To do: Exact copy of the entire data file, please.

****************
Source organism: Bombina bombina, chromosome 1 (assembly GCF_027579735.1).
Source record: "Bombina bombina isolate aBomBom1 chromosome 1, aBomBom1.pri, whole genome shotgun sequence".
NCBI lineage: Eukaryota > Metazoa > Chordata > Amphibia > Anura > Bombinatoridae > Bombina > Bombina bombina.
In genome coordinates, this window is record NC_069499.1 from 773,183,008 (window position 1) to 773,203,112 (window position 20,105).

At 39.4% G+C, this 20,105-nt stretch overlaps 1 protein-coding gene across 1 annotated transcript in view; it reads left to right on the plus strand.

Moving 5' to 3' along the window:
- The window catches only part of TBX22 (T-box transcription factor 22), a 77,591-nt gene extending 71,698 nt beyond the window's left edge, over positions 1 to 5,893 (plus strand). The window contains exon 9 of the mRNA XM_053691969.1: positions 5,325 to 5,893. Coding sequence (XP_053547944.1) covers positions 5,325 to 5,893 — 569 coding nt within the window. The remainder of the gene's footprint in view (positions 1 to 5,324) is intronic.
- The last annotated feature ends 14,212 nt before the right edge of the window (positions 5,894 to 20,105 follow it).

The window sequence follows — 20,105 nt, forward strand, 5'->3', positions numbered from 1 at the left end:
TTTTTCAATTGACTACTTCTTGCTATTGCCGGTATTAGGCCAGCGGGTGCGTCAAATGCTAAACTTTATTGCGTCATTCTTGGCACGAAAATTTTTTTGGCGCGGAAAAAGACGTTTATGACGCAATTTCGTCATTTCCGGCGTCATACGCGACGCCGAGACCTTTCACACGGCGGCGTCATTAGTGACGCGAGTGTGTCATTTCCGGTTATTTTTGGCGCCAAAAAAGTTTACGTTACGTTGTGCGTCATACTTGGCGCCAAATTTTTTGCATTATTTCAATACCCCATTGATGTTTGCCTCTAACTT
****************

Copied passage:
Source organism: Bombina bombina, chromosome 1 (assembly GCF_027579735.1).
Source record: "Bombina bombina isolate aBomBom1 chromosome 1, aBomBom1.pri, whole genome shotgun sequence".
NCBI lineage: Eukaryota > Metazoa > Chordata > Amphibia > Anura > Bombinatoridae > Bombina > Bombina bombina.
In genome coordinates, this window is record NC_069499.1 from 773,183,008 (window position 1) to 773,203,112 (window position 20,105).

At 39.4% G+C, this 20,105-nt stretch overlaps 1 protein-coding gene across 1 annotated transcript in view; it reads left to right on the plus strand.

Moving 5' to 3' along the window:
- The window catches only part of TBX22 (T-box transcription factor 22), a 77,591-nt gene extending 71,698 nt beyond the window's left edge, over positions 1 to 5,893 (plus strand). The window contains exon 9 of the mRNA XM_053691969.1: positions 5,325 to 5,893. Coding sequence (XP_053547944.1) covers positions 5,325 to 5,893 — 569 coding nt within the window. The remainder of the gene's footprint in view (positions 1 to 5,324) is intronic.
- The last annotated feature ends 14,212 nt before the right edge of the window (positions 5,894 to 20,105 follow it).

The window sequence follows — 20,105 nt, forward strand, 5'->3', positions numbered from 1 at the left end:
TTTTTCAATTGACTACTTCTTGCTATTGCCGGTATTAGGCCAGCGGGTGCGTCAAATGCTAAACTTTATTGCGTCATTCTTGGCACGAAAATTTTTTTGGCGCGGAAAAAGACGTTTATGACGCAATTTCGTCATTTCCGGCGTCATACGCGACGCCGAGACCTTTCACACGGCGGCGTCATTAGTGACGCGAGTGTGTCATTTCCGGTTATTTTTGGCGCCAAAAAAGTTTACGTTACGTTGTGCGTCATACTTGGCGCCAAATTTTTTGCATTATTTCAATACCCCATTGATGTTTGCCTCTAACTT